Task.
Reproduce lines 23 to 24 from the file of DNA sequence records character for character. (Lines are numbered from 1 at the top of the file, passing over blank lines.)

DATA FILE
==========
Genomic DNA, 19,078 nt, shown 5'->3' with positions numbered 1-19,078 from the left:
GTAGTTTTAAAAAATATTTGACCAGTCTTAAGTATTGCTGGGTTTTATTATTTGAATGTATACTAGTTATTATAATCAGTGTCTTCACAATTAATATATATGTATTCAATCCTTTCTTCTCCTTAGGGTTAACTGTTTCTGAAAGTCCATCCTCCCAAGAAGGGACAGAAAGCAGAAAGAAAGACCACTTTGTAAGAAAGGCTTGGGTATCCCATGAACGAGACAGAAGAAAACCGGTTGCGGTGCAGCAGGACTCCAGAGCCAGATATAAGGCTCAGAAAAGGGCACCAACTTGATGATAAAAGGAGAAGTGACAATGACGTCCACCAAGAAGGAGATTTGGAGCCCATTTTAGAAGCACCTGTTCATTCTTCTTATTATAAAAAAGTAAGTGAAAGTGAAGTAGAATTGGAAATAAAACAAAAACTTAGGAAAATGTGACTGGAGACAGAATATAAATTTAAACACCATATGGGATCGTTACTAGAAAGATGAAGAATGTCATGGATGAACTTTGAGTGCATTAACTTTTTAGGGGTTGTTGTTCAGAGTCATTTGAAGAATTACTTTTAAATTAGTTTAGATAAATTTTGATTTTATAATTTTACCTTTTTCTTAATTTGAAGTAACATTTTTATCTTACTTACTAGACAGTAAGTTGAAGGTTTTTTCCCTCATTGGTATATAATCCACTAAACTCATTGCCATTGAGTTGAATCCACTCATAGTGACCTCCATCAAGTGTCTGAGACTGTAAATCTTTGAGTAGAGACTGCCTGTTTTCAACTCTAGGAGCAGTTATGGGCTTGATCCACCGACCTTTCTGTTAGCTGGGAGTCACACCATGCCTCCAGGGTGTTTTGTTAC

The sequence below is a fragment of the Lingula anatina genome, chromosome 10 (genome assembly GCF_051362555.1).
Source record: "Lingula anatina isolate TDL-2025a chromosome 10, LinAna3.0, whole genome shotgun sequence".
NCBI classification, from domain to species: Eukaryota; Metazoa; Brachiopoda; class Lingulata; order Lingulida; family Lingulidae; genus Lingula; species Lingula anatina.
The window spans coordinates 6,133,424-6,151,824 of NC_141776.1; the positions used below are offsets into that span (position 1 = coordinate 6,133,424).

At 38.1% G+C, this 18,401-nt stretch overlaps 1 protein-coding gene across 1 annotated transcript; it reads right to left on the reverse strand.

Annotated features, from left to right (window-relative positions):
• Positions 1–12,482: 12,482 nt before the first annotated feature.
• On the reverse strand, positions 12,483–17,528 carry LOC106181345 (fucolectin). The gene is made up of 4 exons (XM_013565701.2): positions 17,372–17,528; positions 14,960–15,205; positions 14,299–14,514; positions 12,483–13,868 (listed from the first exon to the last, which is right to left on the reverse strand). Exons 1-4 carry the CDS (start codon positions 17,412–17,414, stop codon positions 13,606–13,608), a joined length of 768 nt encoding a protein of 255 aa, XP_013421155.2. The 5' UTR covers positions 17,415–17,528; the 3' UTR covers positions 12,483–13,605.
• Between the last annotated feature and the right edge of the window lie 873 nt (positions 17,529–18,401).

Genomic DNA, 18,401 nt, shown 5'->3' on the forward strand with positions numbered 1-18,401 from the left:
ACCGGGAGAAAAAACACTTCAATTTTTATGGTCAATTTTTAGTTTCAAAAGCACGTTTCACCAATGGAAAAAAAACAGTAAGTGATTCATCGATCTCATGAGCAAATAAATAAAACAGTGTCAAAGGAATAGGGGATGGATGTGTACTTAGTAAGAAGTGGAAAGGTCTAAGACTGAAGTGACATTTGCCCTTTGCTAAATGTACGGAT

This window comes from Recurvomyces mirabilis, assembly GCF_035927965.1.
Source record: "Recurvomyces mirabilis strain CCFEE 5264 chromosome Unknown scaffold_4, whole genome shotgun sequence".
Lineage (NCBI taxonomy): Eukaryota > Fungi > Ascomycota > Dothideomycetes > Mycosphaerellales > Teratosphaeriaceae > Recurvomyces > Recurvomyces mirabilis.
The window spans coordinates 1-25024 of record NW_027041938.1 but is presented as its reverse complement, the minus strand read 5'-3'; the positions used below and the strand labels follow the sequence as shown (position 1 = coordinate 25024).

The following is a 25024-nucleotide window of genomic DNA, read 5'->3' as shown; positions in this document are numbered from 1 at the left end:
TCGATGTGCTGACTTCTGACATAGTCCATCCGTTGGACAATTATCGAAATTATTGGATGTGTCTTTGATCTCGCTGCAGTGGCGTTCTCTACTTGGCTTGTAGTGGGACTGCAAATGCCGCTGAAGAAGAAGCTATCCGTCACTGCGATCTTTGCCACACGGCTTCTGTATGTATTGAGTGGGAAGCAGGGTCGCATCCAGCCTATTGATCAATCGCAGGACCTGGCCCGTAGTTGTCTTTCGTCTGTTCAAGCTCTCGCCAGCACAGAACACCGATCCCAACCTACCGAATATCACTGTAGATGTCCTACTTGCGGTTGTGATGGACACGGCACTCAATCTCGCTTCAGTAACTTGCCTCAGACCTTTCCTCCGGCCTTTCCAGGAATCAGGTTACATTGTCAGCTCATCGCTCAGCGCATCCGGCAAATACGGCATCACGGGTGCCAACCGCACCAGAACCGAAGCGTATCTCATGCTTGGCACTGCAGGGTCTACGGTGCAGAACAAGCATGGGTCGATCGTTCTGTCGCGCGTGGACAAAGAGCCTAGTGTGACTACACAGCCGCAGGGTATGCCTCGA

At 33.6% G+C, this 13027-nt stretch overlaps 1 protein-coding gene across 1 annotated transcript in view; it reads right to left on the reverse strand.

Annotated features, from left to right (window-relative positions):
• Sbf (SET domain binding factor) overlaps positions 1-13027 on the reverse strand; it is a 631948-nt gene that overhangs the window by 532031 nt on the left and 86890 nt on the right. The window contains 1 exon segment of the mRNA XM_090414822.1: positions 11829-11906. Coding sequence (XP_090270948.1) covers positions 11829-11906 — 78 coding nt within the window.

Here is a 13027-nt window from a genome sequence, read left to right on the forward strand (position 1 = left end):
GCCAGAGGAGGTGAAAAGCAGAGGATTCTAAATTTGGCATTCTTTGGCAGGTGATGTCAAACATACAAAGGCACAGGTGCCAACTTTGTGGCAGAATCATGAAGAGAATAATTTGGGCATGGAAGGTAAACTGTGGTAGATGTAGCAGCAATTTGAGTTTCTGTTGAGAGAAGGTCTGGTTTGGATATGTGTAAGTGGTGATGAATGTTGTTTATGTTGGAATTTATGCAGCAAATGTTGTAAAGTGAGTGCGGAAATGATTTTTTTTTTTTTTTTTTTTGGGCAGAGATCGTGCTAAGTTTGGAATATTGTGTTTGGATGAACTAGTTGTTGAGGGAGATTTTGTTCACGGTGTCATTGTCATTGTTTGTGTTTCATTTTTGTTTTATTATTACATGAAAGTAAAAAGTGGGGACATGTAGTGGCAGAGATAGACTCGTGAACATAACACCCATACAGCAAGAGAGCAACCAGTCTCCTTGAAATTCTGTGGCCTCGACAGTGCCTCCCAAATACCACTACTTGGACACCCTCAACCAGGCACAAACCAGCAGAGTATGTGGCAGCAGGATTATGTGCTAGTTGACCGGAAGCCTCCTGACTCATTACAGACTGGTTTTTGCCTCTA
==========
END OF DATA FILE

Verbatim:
Here is a 13027-nt window from a genome sequence, read left to right on the forward strand (position 1 = left end):
GCCAGAGGAGGTGAAAAGCAGAGGATTCTAAATTTGGCATTCTTTGGCAGGTGATGTCAAACATACAAAGGCACAGGTGCCAACTTTGTGGCAGAATCATGAAGAGAATAATTTGGGCATGGAAGGTAAACTGTGGTAGATGTAGCAGCAATTTGAGTTTCTGTTGAGAGAAGGTCTGGTTTGGATATGTGTAAGTGGTGATGAATGTTGTTTATGTTGGAATTTATGCAGCAAATGTTGTAAAGTGAGTGCGGAAATGATTTTTTTTTTTTTTTTTTTTGGGCAGAGATCGTGCTAAGTTTGGAATATTGTGTTTGGATGAACTAGTTGTTGAGGGAGATTTTGTTCACGGTGTCATTGTCATTGTTTGTGTTTCATTTTTGTTTTATTATTACATGAAAGTAAAAAGTGGGGACATGTAGTGGCAGAGATAGACTCGTGAACATAACACCCATACAGCAAGAGAGCAACCAGTCTCCTTGAAATTCTGTGGCCTCGACAGTGCCTCCCAAATACCACTACTTGGACACCCTCAACCAGGCACAAACCAGCAGAGTATGTGGCAGCAGGATTATGTGCTAGTTGACCGGAAGCCTCCTGACTCATTACAGACTGGTTTTTGCCTCTA